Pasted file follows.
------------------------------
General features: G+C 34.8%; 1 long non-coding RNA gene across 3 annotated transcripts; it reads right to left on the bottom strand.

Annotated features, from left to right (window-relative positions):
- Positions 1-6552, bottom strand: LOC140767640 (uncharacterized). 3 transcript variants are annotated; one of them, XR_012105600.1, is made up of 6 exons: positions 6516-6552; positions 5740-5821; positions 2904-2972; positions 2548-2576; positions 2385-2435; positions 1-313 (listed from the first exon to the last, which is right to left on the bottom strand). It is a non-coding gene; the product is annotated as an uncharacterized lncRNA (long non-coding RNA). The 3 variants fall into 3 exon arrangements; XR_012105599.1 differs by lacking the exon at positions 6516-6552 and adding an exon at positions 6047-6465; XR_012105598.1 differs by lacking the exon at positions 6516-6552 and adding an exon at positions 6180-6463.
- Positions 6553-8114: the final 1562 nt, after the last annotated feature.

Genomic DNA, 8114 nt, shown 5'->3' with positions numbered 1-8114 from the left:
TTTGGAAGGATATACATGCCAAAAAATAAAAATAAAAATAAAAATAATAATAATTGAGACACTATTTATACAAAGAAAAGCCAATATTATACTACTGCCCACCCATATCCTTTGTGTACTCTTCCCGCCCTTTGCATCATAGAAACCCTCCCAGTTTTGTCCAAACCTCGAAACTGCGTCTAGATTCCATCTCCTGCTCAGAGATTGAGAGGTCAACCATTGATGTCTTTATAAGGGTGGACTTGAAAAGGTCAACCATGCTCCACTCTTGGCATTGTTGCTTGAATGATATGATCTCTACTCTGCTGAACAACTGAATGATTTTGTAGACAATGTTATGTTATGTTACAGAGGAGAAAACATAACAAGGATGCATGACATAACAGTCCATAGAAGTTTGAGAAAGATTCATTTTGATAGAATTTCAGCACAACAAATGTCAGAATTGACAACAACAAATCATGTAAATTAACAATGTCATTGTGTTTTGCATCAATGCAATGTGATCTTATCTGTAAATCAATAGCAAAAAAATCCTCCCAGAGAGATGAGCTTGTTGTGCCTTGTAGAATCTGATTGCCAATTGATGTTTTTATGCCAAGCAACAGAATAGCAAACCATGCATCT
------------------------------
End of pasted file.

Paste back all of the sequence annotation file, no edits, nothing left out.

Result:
General features: G+C 34.8%; 1 long non-coding RNA gene across 3 annotated transcripts; it reads right to left on the bottom strand.

Annotated features, from left to right (window-relative positions):
- Positions 1-6552, bottom strand: LOC140767640 (uncharacterized). 3 transcript variants are annotated; one of them, XR_012105600.1, is made up of 6 exons: positions 6516-6552; positions 5740-5821; positions 2904-2972; positions 2548-2576; positions 2385-2435; positions 1-313 (listed from the first exon to the last, which is right to left on the bottom strand). It is a non-coding gene; the product is annotated as an uncharacterized lncRNA (long non-coding RNA). The 3 variants fall into 3 exon arrangements; XR_012105599.1 differs by lacking the exon at positions 6516-6552 and adding an exon at positions 6047-6465; XR_012105598.1 differs by lacking the exon at positions 6516-6552 and adding an exon at positions 6180-6463.
- Positions 6553-8114: the final 1562 nt, after the last annotated feature.

Genomic DNA, 8114 nt, shown 5'->3' with positions numbered 1-8114 from the left:
TTTGGAAGGATATACATGCCAAAAAATAAAAATAAAAATAAAAATAATAATAATTGAGACACTATTTATACAAAGAAAAGCCAATATTATACTACTGCCCACCCATATCCTTTGTGTACTCTTCCCGCCCTTTGCATCATAGAAACCCTCCCAGTTTTGTCCAAACCTCGAAACTGCGTCTAGATTCCATCTCCTGCTCAGAGATTGAGAGGTCAACCATTGATGTCTTTATAAGGGTGGACTTGAAAAGGTCAACCATGCTCCACTCTTGGCATTGTTGCTTGAATGATATGATCTCTACTCTGCTGAACAACTGAATGATTTTGTAGACAATGTTATGTTATGTTACAGAGGAGAAAACATAACAAGGATGCATGACATAACAGTCCATAGAAGTTTGAGAAAGATTCATTTTGATAGAATTTCAGCACAACAAATGTCAGAATTGACAACAACAAATCATGTAAATTAACAATGTCATTGTGTTTTGCATCAATGCAATGTGATCTTATCTGTAAATCAATAGCAAAAAAATCCTCCCAGAGAGATGAGCTTGTTGTGCCTTGTAGAATCTGATTGCCAATTGATGTTTTTATGCCAAGCAACAGAATAGCAAACCATGCATCT